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In-depth Feature:  Nanoloop
Gameboy Cartridge Synth/Sequencer
Mark Tinley writes: .

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I have long been an advocate of portable music technology and embrace anything that will allow me to make music on the move. In some ways I am rather taken by Nanoloop .
It's a simple synthsesis and sequencing system with 3 mono parts, and here's the good bit - on a Nintendo Gameboy cartridge.

The concept is brilliant. The software utilises and re-positions boot sale technology to deliver reasonable quality audio from a Nintendo Gameboy. So I trundled out on Sunday morning and picked up one of the original grey ones for a tenner.
The reasonable sized screen has the potential of giving a comprehensive overview of what is going on, and it does, but at this point the fun ends. The manual wasn't comprehensive enough in places and I found myself winging it a lot. The concept of a 16-step sequencer is very familiar to me having grown up with Roland drum machines, however I found capturing melody ideas slightly frustrating and filed the whole experience under 'clever bit of software that makes unique techno noises, must use when I have more time'. Someone younger than me is bound to write a huge hit with it in the very near future...

The software actually controls the Gameboy's built in synthesis. The sequencer presents three instrument tracks within patterns based on a 16 step grid. There are three instrument types: S (software-synthesis), which includes wavetable and frequency modulation (FM); R, dual oscillator rectangular wave forms; and N, which is the noise instrument and provides filter-like effects. Patterns inhabit banks, 15 patterns in each, and songs can be constructed using patterns from within a single bank. In other words, you can't mix and match patterns from other banks to create a song.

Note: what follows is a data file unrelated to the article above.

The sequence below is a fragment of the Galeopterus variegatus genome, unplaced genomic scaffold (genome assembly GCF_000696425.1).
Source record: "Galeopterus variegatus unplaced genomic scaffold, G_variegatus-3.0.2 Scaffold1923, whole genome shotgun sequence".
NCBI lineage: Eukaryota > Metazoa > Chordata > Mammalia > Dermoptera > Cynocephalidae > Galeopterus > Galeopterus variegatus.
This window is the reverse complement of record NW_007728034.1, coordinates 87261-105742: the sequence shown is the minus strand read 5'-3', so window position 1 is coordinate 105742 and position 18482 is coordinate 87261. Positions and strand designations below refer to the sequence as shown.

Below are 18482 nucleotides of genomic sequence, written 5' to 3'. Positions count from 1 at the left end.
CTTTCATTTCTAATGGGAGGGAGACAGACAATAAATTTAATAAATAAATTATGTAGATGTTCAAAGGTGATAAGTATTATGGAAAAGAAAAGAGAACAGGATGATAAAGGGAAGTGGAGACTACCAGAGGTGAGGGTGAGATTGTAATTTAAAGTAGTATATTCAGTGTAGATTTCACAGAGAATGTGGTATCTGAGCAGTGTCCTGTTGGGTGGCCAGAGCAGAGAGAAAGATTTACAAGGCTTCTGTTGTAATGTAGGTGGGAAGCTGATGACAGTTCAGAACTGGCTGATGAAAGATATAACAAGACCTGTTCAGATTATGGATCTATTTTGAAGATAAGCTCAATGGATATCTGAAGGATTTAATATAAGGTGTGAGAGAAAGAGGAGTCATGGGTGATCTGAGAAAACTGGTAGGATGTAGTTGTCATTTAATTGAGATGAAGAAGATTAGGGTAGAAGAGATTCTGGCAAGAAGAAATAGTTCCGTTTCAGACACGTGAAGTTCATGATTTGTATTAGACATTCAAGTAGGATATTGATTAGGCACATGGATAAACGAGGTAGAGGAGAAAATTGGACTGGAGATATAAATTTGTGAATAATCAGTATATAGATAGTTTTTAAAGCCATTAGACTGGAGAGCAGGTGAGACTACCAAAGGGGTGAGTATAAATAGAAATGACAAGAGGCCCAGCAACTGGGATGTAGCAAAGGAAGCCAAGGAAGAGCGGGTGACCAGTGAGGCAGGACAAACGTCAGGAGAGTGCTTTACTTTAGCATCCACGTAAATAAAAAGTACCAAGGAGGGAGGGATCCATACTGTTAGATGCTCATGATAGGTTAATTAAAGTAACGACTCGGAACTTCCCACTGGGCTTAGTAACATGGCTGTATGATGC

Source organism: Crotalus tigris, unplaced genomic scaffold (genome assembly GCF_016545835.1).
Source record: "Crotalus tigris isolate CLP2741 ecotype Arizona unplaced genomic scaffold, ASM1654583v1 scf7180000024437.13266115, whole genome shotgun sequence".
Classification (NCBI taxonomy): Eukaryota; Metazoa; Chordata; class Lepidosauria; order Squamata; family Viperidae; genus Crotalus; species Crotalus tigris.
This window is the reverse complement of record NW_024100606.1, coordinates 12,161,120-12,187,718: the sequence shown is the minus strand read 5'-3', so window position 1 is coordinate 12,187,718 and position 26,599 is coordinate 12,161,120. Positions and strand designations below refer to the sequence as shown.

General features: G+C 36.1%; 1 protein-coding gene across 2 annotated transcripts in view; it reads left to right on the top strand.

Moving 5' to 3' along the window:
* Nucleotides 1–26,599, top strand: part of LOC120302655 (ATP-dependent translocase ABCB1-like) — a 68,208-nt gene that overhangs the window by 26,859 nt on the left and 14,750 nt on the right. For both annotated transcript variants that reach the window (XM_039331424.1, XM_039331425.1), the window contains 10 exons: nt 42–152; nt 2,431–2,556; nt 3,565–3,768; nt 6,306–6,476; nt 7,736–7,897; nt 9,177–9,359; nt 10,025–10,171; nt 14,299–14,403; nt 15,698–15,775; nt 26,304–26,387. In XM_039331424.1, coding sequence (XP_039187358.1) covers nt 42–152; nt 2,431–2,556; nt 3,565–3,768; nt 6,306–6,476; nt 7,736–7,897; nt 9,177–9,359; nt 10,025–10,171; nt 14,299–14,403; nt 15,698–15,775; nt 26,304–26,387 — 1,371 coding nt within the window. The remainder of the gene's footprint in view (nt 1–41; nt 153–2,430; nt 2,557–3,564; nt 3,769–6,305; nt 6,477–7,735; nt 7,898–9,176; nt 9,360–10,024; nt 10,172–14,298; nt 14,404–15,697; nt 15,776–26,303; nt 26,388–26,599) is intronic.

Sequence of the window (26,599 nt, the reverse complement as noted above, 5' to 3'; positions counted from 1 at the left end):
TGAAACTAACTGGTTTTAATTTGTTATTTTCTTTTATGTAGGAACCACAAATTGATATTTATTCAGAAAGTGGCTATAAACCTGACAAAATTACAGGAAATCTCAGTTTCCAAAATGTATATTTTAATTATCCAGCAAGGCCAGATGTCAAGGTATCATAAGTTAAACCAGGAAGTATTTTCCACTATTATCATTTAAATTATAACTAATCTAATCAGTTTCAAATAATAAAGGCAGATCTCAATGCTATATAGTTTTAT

What does it sound like? In practice, it really reminds me of the synthesis option on the Casio FZ-1 sampler. Buzzy, ringy and suffering (or enhanced by) low-bit depth. Actually I loved it, but I am just completely at a loss as how I am supposed to keep track of the notes I have entered into. Its only a serious music making tool if you can't afford anything else, and at 80EU quite frankly you can.

Nanoloop is a demonstration in what's nearly possible. The user interface is mildly confusing and, while, customisation of sounds is very appealing, it isn't going to replace my all-time favourite Yamaha QY20 any time soon.

Given that the Gameboy has been around since 1989 I personally believe that when the next generation of audio enabled handheld computers become affordable, sample sequencing programs such as FruityLoops will find their way onto the Palm OS - perhaps the new Sony - and Windows CE platforms.

The burning question is, is Nanoloop creating a market for such devices? The initial excitement around it would suggest that it is.

More Resources              Articles - full listing
  • Nanoloop Site
  • Contact Nanoloop

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